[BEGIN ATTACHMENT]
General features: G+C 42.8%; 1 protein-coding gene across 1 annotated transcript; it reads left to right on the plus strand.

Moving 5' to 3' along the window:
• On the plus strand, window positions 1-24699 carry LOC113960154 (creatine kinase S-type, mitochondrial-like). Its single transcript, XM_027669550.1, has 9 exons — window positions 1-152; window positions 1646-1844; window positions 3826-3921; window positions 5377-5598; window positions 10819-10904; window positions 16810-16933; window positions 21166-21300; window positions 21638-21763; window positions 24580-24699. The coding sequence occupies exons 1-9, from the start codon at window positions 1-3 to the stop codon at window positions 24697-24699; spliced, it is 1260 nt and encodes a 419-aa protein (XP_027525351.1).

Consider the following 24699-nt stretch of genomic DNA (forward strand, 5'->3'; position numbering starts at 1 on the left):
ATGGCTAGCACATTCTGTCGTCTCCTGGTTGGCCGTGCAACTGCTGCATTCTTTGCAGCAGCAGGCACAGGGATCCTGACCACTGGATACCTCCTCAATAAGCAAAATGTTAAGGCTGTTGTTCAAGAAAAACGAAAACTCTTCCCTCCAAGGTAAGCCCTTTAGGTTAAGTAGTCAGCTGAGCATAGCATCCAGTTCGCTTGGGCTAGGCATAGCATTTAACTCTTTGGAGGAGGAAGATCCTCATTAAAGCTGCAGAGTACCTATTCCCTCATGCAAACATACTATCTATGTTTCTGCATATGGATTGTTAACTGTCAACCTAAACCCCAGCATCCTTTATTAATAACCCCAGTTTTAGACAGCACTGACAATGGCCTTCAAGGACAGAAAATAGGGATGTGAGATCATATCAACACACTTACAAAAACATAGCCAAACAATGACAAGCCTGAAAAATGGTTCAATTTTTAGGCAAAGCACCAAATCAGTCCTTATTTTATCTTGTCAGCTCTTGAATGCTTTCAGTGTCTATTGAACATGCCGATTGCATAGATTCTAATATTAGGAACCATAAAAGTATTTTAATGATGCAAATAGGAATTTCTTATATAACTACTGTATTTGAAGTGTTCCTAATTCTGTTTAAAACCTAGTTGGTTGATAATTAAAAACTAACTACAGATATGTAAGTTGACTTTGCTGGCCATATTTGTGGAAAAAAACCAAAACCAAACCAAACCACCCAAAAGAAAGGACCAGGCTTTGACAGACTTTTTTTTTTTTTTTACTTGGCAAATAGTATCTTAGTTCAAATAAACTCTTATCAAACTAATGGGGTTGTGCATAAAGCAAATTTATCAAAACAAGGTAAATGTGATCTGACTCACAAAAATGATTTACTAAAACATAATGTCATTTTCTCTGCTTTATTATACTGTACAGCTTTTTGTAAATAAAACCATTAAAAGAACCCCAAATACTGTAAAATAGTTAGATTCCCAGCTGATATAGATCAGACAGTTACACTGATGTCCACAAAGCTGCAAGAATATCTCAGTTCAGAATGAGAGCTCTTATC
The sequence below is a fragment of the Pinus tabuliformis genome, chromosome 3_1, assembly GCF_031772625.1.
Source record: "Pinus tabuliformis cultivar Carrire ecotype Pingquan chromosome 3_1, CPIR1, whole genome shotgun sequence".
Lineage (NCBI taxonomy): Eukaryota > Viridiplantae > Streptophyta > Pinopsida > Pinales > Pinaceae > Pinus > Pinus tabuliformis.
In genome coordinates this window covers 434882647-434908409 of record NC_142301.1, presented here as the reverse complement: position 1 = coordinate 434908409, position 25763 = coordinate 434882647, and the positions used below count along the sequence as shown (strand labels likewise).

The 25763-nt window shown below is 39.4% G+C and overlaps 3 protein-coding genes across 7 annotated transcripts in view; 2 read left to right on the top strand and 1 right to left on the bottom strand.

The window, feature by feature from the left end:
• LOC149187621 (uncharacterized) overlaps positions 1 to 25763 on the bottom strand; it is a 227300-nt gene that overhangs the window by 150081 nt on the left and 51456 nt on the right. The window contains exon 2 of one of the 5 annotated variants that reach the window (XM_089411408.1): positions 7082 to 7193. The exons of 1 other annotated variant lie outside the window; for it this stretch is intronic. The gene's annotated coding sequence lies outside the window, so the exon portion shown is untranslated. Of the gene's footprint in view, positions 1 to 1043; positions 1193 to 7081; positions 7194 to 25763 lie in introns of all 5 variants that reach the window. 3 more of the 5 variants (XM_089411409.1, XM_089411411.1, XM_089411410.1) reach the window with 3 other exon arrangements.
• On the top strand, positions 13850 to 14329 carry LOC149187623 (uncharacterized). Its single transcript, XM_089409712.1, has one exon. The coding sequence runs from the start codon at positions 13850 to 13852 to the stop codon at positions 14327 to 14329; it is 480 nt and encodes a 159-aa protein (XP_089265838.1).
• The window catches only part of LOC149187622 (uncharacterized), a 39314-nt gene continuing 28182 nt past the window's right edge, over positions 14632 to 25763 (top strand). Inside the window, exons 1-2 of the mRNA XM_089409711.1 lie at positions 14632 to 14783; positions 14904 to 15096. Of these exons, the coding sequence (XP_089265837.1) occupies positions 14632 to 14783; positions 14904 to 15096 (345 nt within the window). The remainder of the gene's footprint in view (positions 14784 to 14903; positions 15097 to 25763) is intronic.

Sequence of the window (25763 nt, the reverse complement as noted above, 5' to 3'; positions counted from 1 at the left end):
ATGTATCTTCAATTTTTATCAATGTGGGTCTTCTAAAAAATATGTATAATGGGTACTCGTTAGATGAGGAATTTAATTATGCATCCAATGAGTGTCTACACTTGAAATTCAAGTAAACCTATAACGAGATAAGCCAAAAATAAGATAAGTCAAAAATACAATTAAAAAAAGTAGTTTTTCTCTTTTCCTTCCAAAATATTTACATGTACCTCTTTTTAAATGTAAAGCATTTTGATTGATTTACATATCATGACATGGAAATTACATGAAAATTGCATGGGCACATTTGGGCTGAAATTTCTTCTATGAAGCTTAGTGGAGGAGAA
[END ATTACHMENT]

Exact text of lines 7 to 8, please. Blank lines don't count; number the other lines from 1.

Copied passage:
Source record: "Pinus tabuliformis cultivar Carrire ecotype Pingquan chromosome 3_1, CPIR1, whole genome shotgun sequence".
Lineage (NCBI taxonomy): Eukaryota > Viridiplantae > Streptophyta > Pinopsida > Pinales > Pinaceae > Pinus > Pinus tabuliformis.